What was it like at the time and did you have any idea how big your influence would become, culminating in The Mercury Prize in 1997 and your career since?
At that time we were oblivious, we were just doing our thing and loving every second too. It wasn’t one of our goals – it was only when the likes of Goldie, LTJ Bukem and Adam F were starting to get major record deals we started to think about the possibilities and when they came knocking, we started rocking! Haha!
We were fortunate enough to be approached by some great people and were welcomed into Talkin’ Loud by Paul Martin and Giles Peterson which became a great home for us. We had a fantastic manager in Simon Goth who really guided us in the right direction and helped us take it to the next level. It was a great time for us, and the music generally – you could sense big changes were happening even if they weren’t so obvious at the time, there was this movement and it was incredible being part of it.
It will never be like that again – the music industry is so different now unfortunately. A&R men don’t go round looking for something like that anymore, the game has changed now and we are in a new era.
Talkin’ Loud was linked in with Def Jam in America and through that connection I’ve many classic memories of meeting my idols such as Run DMC and getting the opportunity to work with Method Man and Redman and Zack from Rage Against The Machine – seriously good times, the kind dreams are made of.
I consider myself to be of the second generation of Jungle artists and the first generation of Drum and Bass, and I’m very proud of my roots in this music. I’ve seen it grow from just a tiny seed and now you look at the success of the likes of Sigma and Rudimental and you realise just how far it has come and how far it is going to go.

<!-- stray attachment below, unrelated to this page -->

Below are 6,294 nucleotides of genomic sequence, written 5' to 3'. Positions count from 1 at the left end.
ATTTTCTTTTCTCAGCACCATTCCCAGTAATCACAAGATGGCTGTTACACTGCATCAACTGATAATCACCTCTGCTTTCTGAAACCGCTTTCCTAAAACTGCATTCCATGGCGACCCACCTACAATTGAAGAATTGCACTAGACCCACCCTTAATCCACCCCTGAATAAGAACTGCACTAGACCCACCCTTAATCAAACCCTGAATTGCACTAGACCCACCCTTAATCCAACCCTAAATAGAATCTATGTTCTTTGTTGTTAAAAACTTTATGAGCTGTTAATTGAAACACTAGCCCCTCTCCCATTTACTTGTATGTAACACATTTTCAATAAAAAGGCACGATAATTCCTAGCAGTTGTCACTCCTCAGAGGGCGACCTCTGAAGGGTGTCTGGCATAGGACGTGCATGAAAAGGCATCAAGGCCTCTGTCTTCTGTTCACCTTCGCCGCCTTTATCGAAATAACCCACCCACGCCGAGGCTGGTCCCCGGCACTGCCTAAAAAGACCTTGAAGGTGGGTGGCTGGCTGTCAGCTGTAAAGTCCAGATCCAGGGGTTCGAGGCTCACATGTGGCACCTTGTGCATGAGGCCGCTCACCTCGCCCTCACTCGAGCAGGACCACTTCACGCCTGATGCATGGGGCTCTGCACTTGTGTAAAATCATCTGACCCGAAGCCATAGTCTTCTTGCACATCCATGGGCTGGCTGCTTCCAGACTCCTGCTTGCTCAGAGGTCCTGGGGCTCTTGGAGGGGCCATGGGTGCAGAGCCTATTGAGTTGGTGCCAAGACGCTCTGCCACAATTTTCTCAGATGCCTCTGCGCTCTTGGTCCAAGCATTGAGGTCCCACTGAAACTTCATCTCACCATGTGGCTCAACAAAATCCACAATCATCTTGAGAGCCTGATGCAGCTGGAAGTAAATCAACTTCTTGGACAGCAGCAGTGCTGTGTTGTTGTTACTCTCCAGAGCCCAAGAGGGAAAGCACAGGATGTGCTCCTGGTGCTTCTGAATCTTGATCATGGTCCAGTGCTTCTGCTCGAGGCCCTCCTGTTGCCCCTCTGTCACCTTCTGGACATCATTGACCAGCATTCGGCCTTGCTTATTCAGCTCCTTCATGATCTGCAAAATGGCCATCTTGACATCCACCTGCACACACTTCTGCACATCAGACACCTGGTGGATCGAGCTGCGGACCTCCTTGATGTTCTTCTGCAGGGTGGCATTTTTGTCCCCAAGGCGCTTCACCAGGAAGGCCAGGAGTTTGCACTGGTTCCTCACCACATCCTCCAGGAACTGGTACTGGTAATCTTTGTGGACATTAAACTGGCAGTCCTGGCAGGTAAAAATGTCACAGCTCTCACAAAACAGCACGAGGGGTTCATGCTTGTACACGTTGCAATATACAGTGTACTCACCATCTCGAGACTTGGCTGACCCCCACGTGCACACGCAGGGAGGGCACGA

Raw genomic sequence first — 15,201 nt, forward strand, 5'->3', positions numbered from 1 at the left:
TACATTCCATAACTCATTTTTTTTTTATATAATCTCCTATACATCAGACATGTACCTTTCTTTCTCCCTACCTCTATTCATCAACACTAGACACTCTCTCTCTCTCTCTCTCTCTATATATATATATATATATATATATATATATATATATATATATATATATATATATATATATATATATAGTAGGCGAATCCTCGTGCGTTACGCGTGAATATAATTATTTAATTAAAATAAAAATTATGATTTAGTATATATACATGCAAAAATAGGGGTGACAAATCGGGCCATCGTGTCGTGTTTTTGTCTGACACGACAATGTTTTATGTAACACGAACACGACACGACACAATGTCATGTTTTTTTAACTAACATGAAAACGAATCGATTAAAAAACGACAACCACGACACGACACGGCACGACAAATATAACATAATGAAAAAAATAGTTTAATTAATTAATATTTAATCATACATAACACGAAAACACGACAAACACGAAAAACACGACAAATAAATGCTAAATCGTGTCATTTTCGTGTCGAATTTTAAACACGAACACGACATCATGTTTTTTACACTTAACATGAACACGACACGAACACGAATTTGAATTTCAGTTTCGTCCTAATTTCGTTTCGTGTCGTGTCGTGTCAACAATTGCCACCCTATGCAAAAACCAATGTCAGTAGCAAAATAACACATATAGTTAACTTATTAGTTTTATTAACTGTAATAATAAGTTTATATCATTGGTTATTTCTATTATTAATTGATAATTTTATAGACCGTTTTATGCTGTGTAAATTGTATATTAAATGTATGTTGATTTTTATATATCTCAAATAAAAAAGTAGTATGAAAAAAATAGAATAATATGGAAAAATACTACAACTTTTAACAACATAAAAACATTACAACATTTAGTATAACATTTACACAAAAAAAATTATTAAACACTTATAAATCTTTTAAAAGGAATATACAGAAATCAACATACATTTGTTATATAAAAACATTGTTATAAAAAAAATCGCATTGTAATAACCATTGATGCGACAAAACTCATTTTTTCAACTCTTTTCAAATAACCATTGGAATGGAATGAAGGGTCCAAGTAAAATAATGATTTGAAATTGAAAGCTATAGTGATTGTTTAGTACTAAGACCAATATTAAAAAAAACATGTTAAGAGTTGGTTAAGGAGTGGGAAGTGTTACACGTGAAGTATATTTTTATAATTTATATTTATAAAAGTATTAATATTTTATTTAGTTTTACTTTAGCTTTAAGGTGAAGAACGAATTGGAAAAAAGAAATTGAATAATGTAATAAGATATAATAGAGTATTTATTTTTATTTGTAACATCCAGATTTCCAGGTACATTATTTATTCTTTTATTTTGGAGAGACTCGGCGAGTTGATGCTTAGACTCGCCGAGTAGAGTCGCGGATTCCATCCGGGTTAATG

In the early days of the music crossing over into the mainstream, you were pleased that the “door was now open, and keen to see who came through it” – well the door has been ripped clean off its hinges now, with that in mind – what pleases you most about Drum and Bass in the digital age?
The simplicity of being able to use just two USB sticks when you DJ out. You can be sat one minute before you begin and in a split second, decide to change the direction you’re going to go in and build your set in whichever way you want, to suit the vibe as it happens, I love that.
And what is less appealing?
I’m not massive on the moshing! When I see the crowds doing it, it confuses me – I see it and fair play – I get it, but I just can’t work out why you would want to dance around and get punched in the face for fun? It’s not the school that I come from, they do some massive moshes as well, it’s like someone is going to get killed here! I never foresaw that, just not for me!
What are your views on new acts breaking through? Is it a producer driven scene now and is the role of a pure ‘DJ’ alone diminishing?
These days you have to do it all, you have to be a DJ, producer, promoter, label owner, and your own accountant, managing your social media accounts, graphic design etc. It’s so different now compared to what it once was, there’s so much to it and you have to wear many, many hats to really break through. That’s the trick these days as I’m finding out, I do as much of it as possible, not that I want to but that’s another matter!